In the two creepiest anti-pot ads (and there is plenty of competition), marijuana is implicated in the unwanted pregnancy and sexual assault of twelve- or thirteen-year-old girls, a claim that has its historical precedent in Reefer Madness’ depiction of potheads as insatiable, deranged sex fiends who simply won’t take no for an answer. Never mind that a stoned thirteen-year-old boy is more likely to take a nap or launch a full-frontal assault on a family-sized bag of Doritos than pressure a stoned girl into unprotected sex. In the looking-glass world of anti-pot propaganda, naked appeals to emotion will always trump plausibility. Then again, these ads are no more manipulative than commercials for beer—which actually can be implicated in a number of sexual assaults and unwanted pregnancies—that link alcohol to a sense of fun and freewheeling, uninhibited sexuality. And that’s not even mentioning those horrifying ads linking pot smokers to terrorism.

Perhaps what makes these Partnership ads so annoying to a thoughtful person is their artfulness. Reefer Madness’ ineptitude and lunacy make the film easy to dismiss and ridicule. While these ads send the same message—smoking pot leads to sexual assault, shattered lives, and death—they do so in a far more clever fashion. It reminds me of those hyper-ironic ad campaigns in the nineties that insisted the best way to stick it to the man and to express your individuality was to purchase whatever consumer product was being advertised. (Remember Jeremy Davies insisting that a Subaru was like punk rock, only a car?) These ads speak the vernacular of youth and the counterculture, using irony, sarcasm, and quirky, deadpan slice-of-life comedy to deliver a profoundly conservative message.

The problem is, it’s a bald lie. These commercials establish a disturbing and potentially disastrous precedent by prevaricating to kids about the dangers of drugs. For better or worse, smoking pot with friends has become a rite of passage for many young Americans, especially those enrolled in institutions of higher learning, and it has been for several decades now. When today’s kids find out (as they inevitably will) that marijuana is nowhere near the sinister force demonized in anti-drug propaganda, who’s to say they won’t then wonder if genuinely destructive drugs like cocaine and speed aren’t as dangerous as advertised, either? There are plenty of legitimate messages society should be sending children, but all it takes is one transparent lie to lose credibility permanently. Kids are smarter than that.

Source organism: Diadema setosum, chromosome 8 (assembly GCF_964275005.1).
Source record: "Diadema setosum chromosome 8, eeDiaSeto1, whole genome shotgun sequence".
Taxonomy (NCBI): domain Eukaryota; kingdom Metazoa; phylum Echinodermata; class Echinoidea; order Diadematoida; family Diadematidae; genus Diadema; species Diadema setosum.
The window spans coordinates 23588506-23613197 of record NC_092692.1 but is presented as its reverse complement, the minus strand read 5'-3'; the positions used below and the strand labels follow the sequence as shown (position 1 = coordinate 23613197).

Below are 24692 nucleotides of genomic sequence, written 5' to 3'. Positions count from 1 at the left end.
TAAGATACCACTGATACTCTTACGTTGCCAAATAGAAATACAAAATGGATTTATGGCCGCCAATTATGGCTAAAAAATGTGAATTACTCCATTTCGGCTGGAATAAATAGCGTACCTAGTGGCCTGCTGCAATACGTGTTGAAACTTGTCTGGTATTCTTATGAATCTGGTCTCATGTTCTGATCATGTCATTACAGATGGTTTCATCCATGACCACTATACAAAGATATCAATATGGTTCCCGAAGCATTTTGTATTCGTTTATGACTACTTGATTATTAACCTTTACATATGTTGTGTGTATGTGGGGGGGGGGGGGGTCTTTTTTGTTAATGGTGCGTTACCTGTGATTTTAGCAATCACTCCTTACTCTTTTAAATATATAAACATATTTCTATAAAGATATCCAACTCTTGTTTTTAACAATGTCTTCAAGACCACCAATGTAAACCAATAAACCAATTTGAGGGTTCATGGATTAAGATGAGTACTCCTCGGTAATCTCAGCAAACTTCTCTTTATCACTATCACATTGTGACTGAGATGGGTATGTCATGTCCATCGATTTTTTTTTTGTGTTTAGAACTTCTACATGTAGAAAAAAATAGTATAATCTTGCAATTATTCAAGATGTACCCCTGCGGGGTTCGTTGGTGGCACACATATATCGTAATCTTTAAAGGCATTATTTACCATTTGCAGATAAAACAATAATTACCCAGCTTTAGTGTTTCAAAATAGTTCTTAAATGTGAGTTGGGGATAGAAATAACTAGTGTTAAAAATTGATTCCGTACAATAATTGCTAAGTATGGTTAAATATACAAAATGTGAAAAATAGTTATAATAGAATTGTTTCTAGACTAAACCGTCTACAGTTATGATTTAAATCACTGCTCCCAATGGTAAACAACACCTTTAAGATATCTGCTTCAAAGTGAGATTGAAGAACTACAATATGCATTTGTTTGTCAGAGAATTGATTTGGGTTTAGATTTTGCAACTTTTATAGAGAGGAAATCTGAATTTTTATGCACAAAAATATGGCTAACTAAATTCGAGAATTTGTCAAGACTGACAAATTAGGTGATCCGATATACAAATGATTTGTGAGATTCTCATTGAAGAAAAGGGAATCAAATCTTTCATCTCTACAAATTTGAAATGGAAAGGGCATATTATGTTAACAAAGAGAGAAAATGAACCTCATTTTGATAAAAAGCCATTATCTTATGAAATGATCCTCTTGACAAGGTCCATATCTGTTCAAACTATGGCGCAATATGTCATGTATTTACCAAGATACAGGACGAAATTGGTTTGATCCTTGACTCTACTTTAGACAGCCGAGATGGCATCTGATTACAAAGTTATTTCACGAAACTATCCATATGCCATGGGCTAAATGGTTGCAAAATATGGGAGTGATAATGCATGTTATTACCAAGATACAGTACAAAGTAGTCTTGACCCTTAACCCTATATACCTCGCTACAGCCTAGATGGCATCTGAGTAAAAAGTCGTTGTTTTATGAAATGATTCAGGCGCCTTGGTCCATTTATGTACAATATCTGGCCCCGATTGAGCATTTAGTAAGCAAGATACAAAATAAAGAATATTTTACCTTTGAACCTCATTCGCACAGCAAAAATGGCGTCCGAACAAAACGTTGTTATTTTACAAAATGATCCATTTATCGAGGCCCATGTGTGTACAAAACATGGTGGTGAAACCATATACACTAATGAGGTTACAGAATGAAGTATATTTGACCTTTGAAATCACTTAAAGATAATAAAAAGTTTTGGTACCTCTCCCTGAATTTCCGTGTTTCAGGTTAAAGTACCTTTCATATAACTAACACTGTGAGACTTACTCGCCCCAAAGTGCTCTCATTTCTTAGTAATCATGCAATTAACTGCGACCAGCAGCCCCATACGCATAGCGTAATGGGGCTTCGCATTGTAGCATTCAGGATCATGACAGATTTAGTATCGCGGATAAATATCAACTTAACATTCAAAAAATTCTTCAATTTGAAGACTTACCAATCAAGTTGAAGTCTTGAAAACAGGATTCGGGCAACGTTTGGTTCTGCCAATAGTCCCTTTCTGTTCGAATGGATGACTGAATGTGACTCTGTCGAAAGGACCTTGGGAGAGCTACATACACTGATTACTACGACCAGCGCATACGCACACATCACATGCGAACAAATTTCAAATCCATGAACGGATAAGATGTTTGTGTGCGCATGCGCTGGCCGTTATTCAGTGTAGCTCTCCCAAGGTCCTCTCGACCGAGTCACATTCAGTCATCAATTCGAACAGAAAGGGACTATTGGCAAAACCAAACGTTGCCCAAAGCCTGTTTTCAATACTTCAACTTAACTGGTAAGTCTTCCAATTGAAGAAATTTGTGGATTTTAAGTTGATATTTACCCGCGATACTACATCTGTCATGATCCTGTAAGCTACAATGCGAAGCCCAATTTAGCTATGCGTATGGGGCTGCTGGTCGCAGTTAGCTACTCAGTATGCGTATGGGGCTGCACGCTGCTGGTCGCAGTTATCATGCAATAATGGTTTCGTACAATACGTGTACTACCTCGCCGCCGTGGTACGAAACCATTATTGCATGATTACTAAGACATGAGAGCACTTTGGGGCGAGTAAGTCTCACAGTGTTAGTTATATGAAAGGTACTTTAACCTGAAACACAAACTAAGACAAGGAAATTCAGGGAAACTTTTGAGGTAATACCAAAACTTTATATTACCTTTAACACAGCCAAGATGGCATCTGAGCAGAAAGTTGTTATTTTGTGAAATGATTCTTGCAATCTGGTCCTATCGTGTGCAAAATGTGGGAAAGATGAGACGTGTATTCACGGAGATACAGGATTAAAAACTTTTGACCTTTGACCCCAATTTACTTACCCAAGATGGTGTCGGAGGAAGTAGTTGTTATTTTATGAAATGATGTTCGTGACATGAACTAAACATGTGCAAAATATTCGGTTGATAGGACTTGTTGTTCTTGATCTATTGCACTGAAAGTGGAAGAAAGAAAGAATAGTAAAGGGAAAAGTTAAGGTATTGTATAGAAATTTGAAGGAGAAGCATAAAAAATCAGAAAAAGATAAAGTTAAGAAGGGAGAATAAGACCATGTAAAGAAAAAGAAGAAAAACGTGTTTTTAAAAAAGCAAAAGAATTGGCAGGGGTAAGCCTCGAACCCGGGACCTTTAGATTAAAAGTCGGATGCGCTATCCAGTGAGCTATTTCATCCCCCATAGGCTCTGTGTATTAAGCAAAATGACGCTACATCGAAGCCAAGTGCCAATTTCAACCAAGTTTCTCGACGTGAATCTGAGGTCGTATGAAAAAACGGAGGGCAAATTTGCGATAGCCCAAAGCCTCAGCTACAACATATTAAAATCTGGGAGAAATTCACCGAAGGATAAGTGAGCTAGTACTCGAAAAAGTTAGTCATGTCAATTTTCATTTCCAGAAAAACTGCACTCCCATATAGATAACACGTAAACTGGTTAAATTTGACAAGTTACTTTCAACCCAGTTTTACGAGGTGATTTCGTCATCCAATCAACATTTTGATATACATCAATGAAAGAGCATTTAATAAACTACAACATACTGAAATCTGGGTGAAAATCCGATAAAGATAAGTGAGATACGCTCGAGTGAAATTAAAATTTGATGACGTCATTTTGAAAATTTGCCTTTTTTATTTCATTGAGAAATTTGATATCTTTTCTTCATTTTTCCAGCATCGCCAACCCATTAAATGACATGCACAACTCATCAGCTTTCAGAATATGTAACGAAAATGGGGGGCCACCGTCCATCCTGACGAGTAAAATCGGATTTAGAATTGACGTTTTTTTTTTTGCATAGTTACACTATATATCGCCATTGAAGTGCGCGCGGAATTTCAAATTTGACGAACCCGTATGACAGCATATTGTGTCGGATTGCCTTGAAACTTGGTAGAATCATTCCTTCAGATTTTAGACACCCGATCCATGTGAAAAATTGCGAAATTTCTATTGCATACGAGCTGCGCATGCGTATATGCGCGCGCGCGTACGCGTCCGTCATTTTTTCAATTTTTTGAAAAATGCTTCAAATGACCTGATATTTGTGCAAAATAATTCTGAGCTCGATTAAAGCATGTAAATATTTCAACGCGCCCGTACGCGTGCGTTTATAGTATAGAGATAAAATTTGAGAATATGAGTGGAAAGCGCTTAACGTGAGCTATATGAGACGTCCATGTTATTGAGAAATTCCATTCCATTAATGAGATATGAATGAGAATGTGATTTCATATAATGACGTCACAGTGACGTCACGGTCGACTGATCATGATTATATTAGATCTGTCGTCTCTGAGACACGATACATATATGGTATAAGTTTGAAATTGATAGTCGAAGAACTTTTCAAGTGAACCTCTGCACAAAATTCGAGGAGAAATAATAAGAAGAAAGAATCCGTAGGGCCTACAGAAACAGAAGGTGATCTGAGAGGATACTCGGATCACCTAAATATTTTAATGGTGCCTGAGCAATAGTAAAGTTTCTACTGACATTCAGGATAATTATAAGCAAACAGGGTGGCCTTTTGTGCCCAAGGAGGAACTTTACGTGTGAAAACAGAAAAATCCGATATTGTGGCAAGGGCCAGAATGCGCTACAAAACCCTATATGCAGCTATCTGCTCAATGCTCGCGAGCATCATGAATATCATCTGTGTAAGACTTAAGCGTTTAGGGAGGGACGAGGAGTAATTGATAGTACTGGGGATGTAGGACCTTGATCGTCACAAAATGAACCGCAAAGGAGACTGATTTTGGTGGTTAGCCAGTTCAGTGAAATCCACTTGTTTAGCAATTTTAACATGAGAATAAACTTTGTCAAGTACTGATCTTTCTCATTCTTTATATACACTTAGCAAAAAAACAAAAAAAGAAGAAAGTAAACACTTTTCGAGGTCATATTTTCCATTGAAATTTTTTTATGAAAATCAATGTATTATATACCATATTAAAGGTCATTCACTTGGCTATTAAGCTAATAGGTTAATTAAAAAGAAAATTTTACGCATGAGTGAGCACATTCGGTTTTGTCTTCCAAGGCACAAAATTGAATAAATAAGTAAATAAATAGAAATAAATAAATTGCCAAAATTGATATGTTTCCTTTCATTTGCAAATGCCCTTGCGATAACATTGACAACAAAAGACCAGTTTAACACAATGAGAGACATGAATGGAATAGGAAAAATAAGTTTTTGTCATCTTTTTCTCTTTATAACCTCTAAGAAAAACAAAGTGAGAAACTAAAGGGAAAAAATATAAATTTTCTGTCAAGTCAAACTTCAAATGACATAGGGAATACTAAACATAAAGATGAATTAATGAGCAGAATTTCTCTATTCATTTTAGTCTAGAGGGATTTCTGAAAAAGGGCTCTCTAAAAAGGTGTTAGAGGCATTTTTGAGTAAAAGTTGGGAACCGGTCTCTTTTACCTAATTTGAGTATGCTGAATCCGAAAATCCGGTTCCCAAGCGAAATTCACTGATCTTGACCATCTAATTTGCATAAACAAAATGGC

Pot smoking is essentially America’s dirty little open secret. Nearly everyone who isn’t Ned Flanders does it at some point, but it’s been so thoroughly stigmatized, villainized, and criminalized by reactionary entities like the Partnership for a Drug-Free America that we as a society are more or less obligated to pretend that it’s something far worse than it is. Far from steering kids away from pot, these ads only add to its outlaw allure by insisting that it’s dirty and wrong and—most horrifying of all to horny, confused teenagers—could very well lead to sex. All it takes is a trip to the Netherlands (incidentally, an increasingly popular rite of passage for young Americans) to see that a culture won’t disintegrate completely if pot is treated as something other than a felonious moral failing. If we came clean about the actual danger posed by pot, maybe we could start dealing with it in a more reasonable and responsible manner.

Reefer Madness is still sort of funny in an unintentional way. But given the current climate surrounding pot, don’t be surprised if the laughs stick in your throat a little. Today’s tactics and techniques might be more sophisticated, but the anti-pot brigade is still peddling the same old lies with a straight face. And that, ultimately, isn’t very funny at all.